Thanks for asking! We celebrated our last “Book Buddy” meet up of the year with a Garden Party hosted by Dr. Potato Head (A.K.A. Len Morrow). We had to miss the month of April because of Spring Break and Coach G (teacher at AJCES) told me on the bus ride over that the kids had been asking her when they were coming to see their Lil’ Buddies again. When the 6th graders filed into the preschool classrooms it was electric! We did a little reading/play time in the classroom to catch up on life and then headed out to the garden for some planting with Len. He taught the Cooper kids a few things about planting while the little ones played. It was great to see the Cooper kids get their hands dirty and every so often look to Dr. Potato Head for affirmation that they were doing things correctly. Some planted vegetables, some planted perennials. Some of the kids were already thinking of family members or loved ones they could give them to. They were proud to put their names on the little stick and call it their own. It was their parting gift.

Book BuddyThen the Cooper kids and the FBC kids had a good ole fashioned playdate—and in the warm sunshine they were sliding down the slides together, and climbing on the monkey bars, and at one point I witnessed four very dainty little girls in the middle of at least 8 big 6th graders on the large teeter totter while the 6th graders rocked it wildly from side to side. My motherly instinct kicked in and I approached them to suggest that maybe the big kids should cool it a little bit as to not “scare” the little ones. Very quickly I was corrected by Miss Virginia Dean who insisted she wasn’t scared at all. In fact, the other three little girls quickly chimed in, “We’re not scared, either, we’re having so much funnn!” (their blonde bobs whipping and smocked dresses flying around as they rocked from side to side). Message received. I shut my mouth and stepped back and let it be. Powerful lesson learned, courtesy of a 5 year old.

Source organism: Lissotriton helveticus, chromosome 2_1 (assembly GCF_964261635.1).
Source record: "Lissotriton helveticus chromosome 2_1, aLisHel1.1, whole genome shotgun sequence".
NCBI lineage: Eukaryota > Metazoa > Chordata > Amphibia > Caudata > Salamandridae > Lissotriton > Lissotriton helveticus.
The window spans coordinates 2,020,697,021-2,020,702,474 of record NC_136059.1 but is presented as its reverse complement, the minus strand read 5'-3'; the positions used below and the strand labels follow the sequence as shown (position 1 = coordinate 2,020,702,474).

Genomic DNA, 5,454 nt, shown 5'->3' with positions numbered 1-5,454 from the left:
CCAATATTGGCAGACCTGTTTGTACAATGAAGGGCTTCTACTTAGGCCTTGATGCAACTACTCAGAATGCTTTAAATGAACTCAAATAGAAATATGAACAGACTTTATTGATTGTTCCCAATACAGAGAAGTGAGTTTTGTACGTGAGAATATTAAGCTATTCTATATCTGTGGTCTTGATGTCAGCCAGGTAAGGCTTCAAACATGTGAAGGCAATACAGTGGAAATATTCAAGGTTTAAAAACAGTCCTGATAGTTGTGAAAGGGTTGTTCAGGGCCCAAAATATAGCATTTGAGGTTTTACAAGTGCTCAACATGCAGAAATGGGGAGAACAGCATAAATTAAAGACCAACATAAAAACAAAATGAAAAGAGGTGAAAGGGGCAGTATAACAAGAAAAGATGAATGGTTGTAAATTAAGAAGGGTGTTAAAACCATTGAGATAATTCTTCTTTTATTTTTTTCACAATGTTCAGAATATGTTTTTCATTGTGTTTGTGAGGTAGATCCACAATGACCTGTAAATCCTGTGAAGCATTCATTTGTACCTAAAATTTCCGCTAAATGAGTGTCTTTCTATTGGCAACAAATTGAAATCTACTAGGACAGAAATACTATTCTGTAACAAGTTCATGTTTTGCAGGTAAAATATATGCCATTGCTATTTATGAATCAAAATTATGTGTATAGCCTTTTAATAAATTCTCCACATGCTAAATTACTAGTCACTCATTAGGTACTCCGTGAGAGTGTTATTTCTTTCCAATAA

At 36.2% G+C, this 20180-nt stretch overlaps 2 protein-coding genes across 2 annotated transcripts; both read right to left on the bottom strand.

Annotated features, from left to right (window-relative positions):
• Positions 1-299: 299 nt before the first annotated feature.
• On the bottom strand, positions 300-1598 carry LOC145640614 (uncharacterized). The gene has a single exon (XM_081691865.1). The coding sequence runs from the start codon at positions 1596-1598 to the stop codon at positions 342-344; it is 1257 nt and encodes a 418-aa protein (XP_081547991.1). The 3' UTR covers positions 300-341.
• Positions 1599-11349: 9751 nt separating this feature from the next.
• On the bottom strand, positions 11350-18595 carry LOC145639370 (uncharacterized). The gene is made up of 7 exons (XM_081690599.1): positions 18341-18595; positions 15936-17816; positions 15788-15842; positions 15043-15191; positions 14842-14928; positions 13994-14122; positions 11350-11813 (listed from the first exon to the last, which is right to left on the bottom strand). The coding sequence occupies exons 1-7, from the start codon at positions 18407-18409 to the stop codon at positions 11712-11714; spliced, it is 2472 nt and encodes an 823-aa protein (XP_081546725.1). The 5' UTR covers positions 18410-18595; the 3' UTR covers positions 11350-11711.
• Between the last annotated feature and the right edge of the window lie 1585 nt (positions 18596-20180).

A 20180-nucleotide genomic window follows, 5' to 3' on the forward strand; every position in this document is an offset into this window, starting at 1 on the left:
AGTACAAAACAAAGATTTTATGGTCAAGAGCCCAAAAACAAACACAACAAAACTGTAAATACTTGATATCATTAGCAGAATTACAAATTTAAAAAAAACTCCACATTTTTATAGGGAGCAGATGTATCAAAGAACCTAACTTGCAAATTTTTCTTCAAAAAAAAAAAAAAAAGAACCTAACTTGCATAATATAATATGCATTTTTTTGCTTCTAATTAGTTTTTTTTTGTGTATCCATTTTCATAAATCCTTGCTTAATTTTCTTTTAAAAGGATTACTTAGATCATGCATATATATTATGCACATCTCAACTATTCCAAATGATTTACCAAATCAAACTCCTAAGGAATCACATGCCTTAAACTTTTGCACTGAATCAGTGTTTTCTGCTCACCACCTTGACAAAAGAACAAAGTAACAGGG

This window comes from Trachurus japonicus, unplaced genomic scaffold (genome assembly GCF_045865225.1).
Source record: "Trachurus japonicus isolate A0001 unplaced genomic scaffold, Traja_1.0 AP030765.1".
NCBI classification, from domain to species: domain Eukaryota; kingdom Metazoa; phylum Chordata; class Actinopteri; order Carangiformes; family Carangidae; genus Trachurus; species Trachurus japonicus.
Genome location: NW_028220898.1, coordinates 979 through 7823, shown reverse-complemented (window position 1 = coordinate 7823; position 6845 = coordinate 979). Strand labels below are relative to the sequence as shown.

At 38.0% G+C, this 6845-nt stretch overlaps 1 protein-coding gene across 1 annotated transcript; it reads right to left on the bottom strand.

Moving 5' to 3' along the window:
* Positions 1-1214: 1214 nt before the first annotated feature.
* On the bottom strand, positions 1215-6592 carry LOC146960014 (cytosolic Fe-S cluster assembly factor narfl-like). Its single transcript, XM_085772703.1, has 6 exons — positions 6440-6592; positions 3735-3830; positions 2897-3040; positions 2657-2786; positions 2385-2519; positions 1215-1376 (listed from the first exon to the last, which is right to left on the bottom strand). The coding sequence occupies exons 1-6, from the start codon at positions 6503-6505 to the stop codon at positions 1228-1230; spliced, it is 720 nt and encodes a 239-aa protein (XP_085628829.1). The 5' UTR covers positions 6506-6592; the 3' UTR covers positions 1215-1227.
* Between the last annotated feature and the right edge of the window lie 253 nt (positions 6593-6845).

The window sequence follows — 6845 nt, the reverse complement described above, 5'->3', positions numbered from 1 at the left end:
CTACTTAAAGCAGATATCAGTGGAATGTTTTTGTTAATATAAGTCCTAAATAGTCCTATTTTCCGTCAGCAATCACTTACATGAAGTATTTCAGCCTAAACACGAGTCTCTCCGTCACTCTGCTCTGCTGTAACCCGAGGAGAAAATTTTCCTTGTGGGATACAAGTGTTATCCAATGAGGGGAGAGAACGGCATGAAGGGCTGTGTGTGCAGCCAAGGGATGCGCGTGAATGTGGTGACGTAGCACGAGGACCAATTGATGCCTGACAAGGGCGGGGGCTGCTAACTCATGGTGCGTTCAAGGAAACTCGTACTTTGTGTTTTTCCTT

We ended with a Popsicle.

Mary Hiteman has an AMAZING picture that she posted on her Facebook page and I insist that you use it. It literally brought me to tears. It’s a picture of one of those precious little blondes I mentioned embracing her Book Buddy. It’s powerful. You can probably nab it from Mary’s FB wall.

Thanks,
Melissa

Thank you, Melissa, and thanks for going ahead and nabbing the picture.  It’s precious.

KOH2RVA: Day 146

book buddies

Yesterday was a cold and windy day in Richmond, Virginia, but I had promised to drive a church bus to the East End and that’s what I did. There was a lot of play in the steering wheel, and when a gust of wind caught the side of the bus on an interstate bridge I had a hard time holding it in the road. But I did, and eventually made it to the Anna Julia Cooper Episcopal School where Melissa Brooks and I picked up a load of sixth graders and brought them back to First Baptist Church. The idea was that these sixth graders from a poor neighborhood would come and read books with preschoolers from a rich neighborhood.

And that’s what happened.